Crevice corrosion occurs in narrow, solution-containing crevices or sharp re-entrant features in a structure. Examples of potential sites for crevice corrosion are under washers, flanges and soil deposits or growths on the stainless steel surface.

  • Stress Corrosion Cracking

‘SCC’ is a localised form of corrosion characterised by the appearance of cracks in materials subject to both stress and a corrosive environment. It usually occurs in the presence of chlorides at temperatures generally above 50°C. It may occur in austenitic grades, but ferritic and duplex grades are not susceptible to SCC in the conditions encountered in food processing.

  • Intergranular Corrosion

‘IGC’ or ‘ICC’ (known in the past as ‘weld decay’) is the result of localised attack, generally in a narrow band around heat-affected zones of welds. This is more likely to occur in the ‘standard’ carbon austenitics. The risk of IGC attack is virtually eliminated if the low carbon (0.030% maximum, eg 1.4307, 304L) or the ‘stabilised’ (eg 1.4541, 321) types are selected.

Cleaning of Food Grade Stainless Steel Equipment

Effective cleaning of food grade stainless steel is essential in maintaining the integrity of the process and in prevention of corrosion. The choice of cleaning method and the frequency of its application depends on the nature of the process, the food being processed, the deposits formed, hygiene requirements etc.

The cleaning methods listed are suitable for food grade stainless steel equipment.

    • Water and Steam
    • Mechanical Scrubbing
    • Scouring Powder and Detergents
    • Alkaline Solutions
    • Organic Solvents
    • Nitric Acid

Disinfection of Stainless Steel Equipment

Chemical disinfectants are often more corrosive than cleaning agents and care must be exercised in their use.

  • Hypochlorites

Hypochlorites, chloramine and other disinfectants can liberate free chlorine, which can cause pitting.

Sodium hypochlorite or potassium hypochlorites are often used in commercial sterilising agents. If these substances are used with stainless steel, the duration of the treatment should be kept to minimum and followed by thorough rinsing with water.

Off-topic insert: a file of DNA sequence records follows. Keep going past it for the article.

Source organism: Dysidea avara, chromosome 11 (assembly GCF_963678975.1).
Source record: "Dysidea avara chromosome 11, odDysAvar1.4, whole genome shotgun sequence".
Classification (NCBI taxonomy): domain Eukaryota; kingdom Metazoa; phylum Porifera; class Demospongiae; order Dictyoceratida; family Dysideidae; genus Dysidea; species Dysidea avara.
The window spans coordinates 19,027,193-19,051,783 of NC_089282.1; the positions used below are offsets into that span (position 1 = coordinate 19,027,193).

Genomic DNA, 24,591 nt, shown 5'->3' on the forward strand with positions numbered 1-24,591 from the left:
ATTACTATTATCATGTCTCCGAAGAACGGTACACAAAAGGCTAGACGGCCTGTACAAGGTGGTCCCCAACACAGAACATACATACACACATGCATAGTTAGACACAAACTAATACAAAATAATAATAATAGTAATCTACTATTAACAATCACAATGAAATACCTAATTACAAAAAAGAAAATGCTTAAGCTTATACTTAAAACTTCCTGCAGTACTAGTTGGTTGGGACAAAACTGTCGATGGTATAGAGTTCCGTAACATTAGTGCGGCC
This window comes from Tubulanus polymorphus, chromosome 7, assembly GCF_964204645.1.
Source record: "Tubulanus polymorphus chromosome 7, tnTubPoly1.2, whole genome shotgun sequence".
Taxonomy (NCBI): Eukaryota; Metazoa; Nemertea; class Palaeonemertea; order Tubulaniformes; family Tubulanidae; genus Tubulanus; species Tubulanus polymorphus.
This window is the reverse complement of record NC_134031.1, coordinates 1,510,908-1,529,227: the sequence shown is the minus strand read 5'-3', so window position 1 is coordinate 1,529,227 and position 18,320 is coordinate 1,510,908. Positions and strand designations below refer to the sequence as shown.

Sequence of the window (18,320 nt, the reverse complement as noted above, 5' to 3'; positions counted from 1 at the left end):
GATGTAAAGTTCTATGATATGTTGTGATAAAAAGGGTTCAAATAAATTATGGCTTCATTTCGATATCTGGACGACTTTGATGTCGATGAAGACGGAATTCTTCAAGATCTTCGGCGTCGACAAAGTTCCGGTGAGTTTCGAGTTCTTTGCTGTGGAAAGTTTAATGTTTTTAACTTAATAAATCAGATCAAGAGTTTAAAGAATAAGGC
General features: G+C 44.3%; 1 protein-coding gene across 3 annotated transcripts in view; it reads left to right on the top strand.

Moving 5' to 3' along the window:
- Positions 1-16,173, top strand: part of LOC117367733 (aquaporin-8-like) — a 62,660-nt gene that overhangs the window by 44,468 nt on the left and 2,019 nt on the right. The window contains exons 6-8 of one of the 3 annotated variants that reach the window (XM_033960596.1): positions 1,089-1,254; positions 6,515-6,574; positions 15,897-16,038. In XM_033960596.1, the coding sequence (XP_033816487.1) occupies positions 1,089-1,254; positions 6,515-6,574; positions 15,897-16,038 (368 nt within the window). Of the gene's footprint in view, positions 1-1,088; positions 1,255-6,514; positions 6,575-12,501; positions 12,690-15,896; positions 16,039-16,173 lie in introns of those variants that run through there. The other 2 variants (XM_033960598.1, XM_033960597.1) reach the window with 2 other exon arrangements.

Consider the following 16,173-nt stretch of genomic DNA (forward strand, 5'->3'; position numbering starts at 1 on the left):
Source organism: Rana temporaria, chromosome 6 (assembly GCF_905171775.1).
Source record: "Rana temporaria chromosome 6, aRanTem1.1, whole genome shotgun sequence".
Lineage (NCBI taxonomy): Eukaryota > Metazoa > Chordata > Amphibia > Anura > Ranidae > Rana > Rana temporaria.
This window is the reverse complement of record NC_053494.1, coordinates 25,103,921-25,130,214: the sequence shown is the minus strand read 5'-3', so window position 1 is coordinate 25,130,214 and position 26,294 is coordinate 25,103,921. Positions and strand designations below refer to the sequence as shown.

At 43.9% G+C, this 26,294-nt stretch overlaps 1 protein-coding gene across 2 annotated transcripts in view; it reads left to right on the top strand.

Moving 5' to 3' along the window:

At higher temperatures, chloride-containing sterilising agents should not be used with stainless steel.

Milton solutions (hypochlorite & chloride) can be very aggressive to stainless steels.

  • Tetravalent ammonium salts

Tetravalent ammonium salts are much less corrosive than hypochlorites, even when halogens are present in their formulation. Laboratory tests have shown that tetravalent (including quaternary) ammonium compounds are at least as effective as hypochlorites as sterilisers.

  • Iodine Compounds

Iodine compounds may be used for the disinfection of stainless steel.

  • Nitric acid

Even at low concentrations, nitric acid has a strong bactericidal action and can be a low cost disinfectant for stainless steel equipment, especially in dairies and pasteurising equipment.

Maintenance of Food Process Equipment

Stainless steel equipment often contains gaskets or other components that can absorb or retain fluids. These liquids may be become concentrated by evaporation and corrosion may ensue. Equipment should be disassembled occasionally for thorough cleaning. If the disassembled equipment exhibits corrosion (crevice corrosion usually), then the corroded surfaces should be cleaned.